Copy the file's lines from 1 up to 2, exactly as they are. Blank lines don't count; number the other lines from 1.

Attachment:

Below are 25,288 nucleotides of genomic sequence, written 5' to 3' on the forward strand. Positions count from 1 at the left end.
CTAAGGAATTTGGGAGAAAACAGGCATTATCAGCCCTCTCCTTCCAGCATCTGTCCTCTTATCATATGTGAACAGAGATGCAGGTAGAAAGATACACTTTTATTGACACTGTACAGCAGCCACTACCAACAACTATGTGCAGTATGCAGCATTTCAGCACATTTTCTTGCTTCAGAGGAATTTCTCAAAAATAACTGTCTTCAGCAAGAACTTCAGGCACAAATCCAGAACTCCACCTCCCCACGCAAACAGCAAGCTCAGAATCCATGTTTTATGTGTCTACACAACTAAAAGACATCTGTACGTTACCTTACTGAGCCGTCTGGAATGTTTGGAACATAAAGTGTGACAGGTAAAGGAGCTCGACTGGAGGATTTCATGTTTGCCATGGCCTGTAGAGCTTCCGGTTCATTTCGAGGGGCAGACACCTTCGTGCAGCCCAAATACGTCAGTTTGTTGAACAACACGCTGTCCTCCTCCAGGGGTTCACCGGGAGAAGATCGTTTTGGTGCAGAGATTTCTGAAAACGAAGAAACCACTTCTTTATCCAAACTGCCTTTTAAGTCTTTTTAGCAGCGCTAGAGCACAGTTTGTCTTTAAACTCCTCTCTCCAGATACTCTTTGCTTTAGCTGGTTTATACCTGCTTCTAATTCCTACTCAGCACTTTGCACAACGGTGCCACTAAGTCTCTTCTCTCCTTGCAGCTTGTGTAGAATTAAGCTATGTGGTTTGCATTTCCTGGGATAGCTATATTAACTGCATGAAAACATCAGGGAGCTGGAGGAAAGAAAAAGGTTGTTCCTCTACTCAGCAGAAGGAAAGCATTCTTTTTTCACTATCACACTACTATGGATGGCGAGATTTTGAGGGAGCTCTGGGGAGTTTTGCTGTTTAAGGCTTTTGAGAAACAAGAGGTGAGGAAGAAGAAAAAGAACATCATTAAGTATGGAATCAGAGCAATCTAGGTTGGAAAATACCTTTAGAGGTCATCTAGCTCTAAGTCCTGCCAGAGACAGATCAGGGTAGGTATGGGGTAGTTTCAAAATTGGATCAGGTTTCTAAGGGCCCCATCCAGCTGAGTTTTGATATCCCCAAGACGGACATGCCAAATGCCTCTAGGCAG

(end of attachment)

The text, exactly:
Below are 25,288 nucleotides of genomic sequence, written 5' to 3' on the forward strand. Positions count from 1 at the left end.
CTAAGGAATTTGGGAGAAAACAGGCATTATCAGCCCTCTCCTTCCAGCATCTGTCCTCTTATCATATGTGAACAGAGATGCAGGTAGAAAGATACACTTTTATTGACACTGTACAGCAGCCACTACCAACAACTATGTGCAGTATGCAGCATTTCAGCACATTTTCTTGCTTCAGAGGAATTTCTCAAAAATAACTGTCTTCAGCAAGAACTTCAGGCACAAATCCAGAACTCCACCTCCCCACGCAAACAGCAAGCTCAGAATCCATGTTTTATGTGTCTACACAACTAAAAGACATCTGTACGTTACCTTACTGAGCCGTCTGGAATGTTTGGAACATAAAGTGTGACAGGTAAAGGAGCTCGACTGGAGGATTTCATGTTTGCCATGGCCTGTAGAGCTTCCGGTTCATTTCGAGGGGCAGACACCTTCGTGCAGCCCAAATACGTCAGTTTGTTGAACAACACGCTGTCCTCCTCCAGGGGTTCACCGGGAGAAGATCGTTTTGGTGCAGAGATTTCTGAAAACGAAGAAACCACTTCTTTATCCAAACTGCCTTTTAAGTCTTTTTAGCAGCGCTAGAGCACAGTTTGTCTTTAAACTCCTCTCTCCAGATACTCTTTGCTTTAGCTGGTTTATACCTGCTTCTAATTCCTACTCAGCACTTTGCACAACGGTGCCACTAAGTCTCTTCTCTCCTTGCAGCTTGTGTAGAATTAAGCTATGTGGTTTGCATTTCCTGGGATAGCTATATTAACTGCATGAAAACATCAGGGAGCTGGAGGAAAGAAAAAGGTTGTTCCTCTACTCAGCAGAAGGAAAGCATTCTTTTTTCACTATCACACTACTATGGATGGCGAGATTTTGAGGGAGCTCTGGGGAGTTTTGCTGTTTAAGGCTTTTGAGAAACAAGAGGTGAGGAAGAAGAAAAAGAACATCATTAAGTATGGAATCAGAGCAATCTAGGTTGGAAAATACCTTTAGAGGTCATCTAGCTCTAAGTCCTGCCAGAGACAGATCAGGGTAGGTATGGGGTAGTTTCAAAATTGGATCAGGTTTCTAAGGGCCCCATCCAGCTGAGTTTTGATATCCCCAAGACGGACATGCCAAATGCCTCTAGGCAG